I coach youth wrestling and this year I’ve ran into my first trouble kid. He teases other kids, makes undermining comments about practice and clearly has a problem with authority. My initial reaction was to pull him aside and reprimand him for the behavior but I believe that might be an all to common problem at leading to the behavior now. I recently got my certification and I’m sure I’ll run into people down the road with similar problems. Not sure what to do any suggestions?
Hi Michael. I do not know about this specific case, but I agree that more often than note, the root of the child’s bad behavior can be found at the parents. Therefore, while speaking with the parents is probably still a good idea, I wouldn’t be surprised if you run into denial, deflection and perhaps even excuses. I do not know if I agree with making him an assistant. This could be seen as some sort of ‘reward for bad behavior’ to the other kids as he would appear to be put in a leadership position by them. What message would this be giving the others?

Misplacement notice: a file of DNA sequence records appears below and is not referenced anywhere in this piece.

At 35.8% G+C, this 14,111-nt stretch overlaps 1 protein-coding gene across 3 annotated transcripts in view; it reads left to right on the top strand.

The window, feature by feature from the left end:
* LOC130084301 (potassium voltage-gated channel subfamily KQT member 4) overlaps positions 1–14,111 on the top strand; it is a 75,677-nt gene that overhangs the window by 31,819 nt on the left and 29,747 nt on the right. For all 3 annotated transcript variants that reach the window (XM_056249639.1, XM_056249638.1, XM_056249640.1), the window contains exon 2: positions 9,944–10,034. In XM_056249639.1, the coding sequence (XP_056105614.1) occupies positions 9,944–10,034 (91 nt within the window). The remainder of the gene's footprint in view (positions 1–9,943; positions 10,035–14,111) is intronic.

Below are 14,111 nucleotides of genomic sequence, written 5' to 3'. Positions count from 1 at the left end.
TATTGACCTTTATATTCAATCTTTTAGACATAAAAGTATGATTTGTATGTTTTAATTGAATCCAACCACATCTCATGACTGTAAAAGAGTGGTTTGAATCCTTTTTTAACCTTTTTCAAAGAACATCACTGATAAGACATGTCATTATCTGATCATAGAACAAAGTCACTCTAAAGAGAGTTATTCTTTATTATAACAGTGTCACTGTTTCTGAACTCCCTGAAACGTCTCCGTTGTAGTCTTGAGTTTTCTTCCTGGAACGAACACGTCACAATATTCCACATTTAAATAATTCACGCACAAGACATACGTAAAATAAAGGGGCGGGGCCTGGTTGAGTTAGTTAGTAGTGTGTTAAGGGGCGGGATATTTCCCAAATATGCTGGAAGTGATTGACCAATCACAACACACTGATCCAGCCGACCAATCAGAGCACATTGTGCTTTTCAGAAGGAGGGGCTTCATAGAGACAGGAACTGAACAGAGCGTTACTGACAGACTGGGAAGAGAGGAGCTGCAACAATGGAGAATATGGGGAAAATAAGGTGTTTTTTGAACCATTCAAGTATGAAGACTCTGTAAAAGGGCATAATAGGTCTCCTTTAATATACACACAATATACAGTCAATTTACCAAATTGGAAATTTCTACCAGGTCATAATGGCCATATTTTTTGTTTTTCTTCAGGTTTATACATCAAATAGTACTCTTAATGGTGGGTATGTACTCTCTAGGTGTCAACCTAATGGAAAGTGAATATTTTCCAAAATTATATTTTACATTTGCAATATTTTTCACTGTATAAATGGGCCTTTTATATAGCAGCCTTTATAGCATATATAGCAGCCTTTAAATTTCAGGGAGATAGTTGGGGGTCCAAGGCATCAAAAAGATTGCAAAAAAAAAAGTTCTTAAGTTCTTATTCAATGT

Of course the final decision on how to handle this situation is entirely up to you, but after speaking with the parents, and counseling the kid, if the behavior continued, if I were in this position, I would consider suspending or removing him from the team.
My two cents.
Thanks for the responses. Karin I completely agree with you and since the parents might be a factor in the behavior I am going to have to go with Susan’s suggestion of making the kid an assistant. It’ll hopefully motivate him and give him something to feel good about. I can have him take attendance or warm up the team. Thanks for your suggestions, they were helpful.
the others are correct in suggesting that this is an issue that should be addressed by the parents. As it appears nowadays, though, many parents do not necessarily own up to this responsibility. They may have put him into your program in hopes that you will be the one who sets him straight.
I assume that you are part of a larger organization, and I would also touch base with other coaches because this is certainly a common problem.
One responsibility that you have, though, is the safety of the other participants. The line between teasing and bullying is blurry.